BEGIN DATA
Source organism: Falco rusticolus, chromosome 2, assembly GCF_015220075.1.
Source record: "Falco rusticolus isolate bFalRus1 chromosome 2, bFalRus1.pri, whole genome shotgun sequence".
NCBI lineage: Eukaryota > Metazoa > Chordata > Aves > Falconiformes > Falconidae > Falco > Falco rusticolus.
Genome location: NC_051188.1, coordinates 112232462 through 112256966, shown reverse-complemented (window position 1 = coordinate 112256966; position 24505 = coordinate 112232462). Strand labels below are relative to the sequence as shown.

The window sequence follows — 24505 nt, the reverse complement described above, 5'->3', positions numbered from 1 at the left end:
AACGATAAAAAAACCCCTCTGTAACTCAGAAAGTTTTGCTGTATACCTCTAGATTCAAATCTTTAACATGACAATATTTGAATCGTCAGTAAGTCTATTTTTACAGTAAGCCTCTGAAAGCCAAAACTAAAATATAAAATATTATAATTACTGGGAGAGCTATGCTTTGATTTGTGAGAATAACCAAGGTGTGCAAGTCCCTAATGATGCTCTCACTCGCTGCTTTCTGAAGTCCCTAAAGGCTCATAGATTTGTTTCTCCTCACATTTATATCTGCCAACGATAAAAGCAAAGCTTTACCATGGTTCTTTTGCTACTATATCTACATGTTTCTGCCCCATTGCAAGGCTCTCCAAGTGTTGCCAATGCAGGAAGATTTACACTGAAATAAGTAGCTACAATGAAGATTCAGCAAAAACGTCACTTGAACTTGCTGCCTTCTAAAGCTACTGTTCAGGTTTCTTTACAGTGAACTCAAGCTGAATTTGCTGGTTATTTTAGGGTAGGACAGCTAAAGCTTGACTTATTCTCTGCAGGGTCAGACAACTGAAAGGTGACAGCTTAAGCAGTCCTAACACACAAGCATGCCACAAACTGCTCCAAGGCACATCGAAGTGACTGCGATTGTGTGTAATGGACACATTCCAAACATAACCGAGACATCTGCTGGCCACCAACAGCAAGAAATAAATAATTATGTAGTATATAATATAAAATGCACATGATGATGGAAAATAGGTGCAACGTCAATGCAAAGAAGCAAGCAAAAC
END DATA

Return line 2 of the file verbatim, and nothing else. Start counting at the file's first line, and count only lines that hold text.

Source record: "Falco rusticolus isolate bFalRus1 chromosome 2, bFalRus1.pri, whole genome shotgun sequence".